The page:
Country has most think-tanks in the region
“What is an ego?” someone asks. “It’s the little Argentine we have in all of us,” he responds. This classic joke is well known amongst Argentines, who often like to joke about the oft-mocked penchant to look at one’s navel.
And while the characteristic has been a boon for the psychology profession, a new US study revealed another likely result of this eagerness to constantly analyze reality: Argentina has the highest number of think-tanks in the region.
The perhaps enviable ranking may lead some to wonder why it is that having so many think-tanks does not translate into original ideas. But perhaps Argentina’s problems are more difficult to solve than others.
A new study by the University of Pennsylvania, which was released locally yesterday by the Argentina Council for International Relations (CARI), revealed Argentina does not just have the highest number of psychologists per capita — it also has the third-largest number of think tanks per capita in the world, beat only by the United States and the United Kingdom.
That means Argentina doesn’t just have the most professionals per capita in the world analyzing personal problems but also almost wins the record for having the most professional organizations in the world per capita analyzing society’s problems.
The 2013 Upenn Global go to Think Tank Ranking, detailed that Argentina had 137 organizations dedicated to investigation and research, ranking seventh in the world and first in Latin America — with 56 more think tanks than Brazil, which ranked in the 13th spot.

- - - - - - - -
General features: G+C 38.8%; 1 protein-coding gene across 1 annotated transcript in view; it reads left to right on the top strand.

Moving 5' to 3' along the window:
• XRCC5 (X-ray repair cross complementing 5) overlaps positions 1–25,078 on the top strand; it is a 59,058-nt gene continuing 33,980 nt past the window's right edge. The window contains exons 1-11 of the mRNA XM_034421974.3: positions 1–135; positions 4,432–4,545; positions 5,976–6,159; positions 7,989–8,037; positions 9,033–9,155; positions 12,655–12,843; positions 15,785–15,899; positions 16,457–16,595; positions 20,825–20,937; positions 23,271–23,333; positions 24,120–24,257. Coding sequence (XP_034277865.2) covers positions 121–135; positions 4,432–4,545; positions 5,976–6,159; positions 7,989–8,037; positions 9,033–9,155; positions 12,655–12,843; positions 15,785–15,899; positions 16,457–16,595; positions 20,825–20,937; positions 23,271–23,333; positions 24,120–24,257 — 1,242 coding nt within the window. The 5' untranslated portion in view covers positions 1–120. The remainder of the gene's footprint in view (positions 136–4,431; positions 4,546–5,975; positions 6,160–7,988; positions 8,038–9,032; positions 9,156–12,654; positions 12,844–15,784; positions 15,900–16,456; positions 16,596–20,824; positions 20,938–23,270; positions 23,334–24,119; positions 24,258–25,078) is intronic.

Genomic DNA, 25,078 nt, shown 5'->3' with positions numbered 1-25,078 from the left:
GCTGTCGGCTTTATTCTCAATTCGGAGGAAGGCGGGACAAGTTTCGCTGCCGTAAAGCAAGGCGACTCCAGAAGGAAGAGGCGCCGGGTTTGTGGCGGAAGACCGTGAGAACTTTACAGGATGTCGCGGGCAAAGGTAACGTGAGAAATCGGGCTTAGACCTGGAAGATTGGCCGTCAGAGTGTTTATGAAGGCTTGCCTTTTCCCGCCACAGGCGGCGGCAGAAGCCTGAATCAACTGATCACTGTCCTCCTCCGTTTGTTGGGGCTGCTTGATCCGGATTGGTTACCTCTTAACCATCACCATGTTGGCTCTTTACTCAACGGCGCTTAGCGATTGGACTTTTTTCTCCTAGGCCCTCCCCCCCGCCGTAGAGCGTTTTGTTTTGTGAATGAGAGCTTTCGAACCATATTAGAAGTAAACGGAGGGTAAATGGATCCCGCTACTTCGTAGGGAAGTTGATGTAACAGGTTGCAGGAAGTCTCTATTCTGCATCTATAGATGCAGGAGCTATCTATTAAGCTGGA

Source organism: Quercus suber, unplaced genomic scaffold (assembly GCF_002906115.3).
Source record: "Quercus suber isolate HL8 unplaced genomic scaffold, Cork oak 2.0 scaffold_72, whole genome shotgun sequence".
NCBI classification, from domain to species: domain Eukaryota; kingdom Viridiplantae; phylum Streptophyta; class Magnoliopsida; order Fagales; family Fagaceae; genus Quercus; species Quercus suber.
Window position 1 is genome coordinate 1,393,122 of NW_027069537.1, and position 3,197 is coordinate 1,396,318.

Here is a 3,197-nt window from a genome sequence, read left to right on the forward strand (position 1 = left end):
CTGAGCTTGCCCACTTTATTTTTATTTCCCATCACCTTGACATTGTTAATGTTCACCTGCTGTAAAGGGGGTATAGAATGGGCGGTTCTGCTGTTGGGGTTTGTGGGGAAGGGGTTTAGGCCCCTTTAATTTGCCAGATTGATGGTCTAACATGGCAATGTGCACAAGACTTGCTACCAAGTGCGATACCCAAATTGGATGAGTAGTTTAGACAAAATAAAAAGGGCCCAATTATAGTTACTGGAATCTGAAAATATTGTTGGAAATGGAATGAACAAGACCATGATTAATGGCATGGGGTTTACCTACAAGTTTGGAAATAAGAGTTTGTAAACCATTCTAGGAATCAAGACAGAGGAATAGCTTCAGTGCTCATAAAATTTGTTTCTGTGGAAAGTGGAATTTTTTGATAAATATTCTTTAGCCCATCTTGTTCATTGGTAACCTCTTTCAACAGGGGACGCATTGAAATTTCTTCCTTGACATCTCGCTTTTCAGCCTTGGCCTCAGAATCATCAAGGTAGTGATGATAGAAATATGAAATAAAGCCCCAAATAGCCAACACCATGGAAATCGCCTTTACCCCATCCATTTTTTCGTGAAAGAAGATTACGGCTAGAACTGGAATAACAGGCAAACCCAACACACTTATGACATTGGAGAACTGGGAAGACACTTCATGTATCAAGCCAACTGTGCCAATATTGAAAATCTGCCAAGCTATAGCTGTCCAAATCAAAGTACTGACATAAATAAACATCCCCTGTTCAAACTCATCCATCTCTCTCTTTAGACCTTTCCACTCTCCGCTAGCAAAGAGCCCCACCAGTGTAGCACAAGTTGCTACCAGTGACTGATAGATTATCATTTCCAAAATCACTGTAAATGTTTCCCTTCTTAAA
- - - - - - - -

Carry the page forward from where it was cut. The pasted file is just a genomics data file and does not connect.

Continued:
The countries that led the survey, surpassing Argentina were the United States with 1,828, followed by China with 426, the UK with 287, India with 268, Germany with 194 and France with 177.
The country’s foremost “think tanks” attended the event held by CARI, in a meeting where information was being presented simultaneously in more than 20 or so cities around the world. Besides publicizing the ranking, the study also highlighted the role think tanks play globally in society and in their respective governments.
In Argentina, CARI maintained its position as the number one think tank in the Spanish-speaking “global category” and led the country’s list placing 37th in the global rank. Following it was the Rosario Freedom Foundation obtaining the 100th place.
When it comes to the “South and Central America” category, the Centre for Public Policy implementation for Equality and Growth (CIPPEC) maintained its position as first in Argentina and fifth in the region.
The members that were in attendance in representation of their organizations at the meeting were José María Llado of CARI, José Octavio Bordón of CIPPEC, and PRO legislator Iván Petrella for the Pensar Foundation.
The Think Tanks and Civil Societies Program (TTCSP) by the University of Pennsylvania’s International Relations programme was established in 1989. Its aim is to “promote a global initiative that will help bridge the gap between knowledge and policy in critical policy areas such as international peace and security, globalization and governance.”
The programme maintains a database with a network of more than 6,600 “think tanks” in 152 countries with the first index having been published in 2007.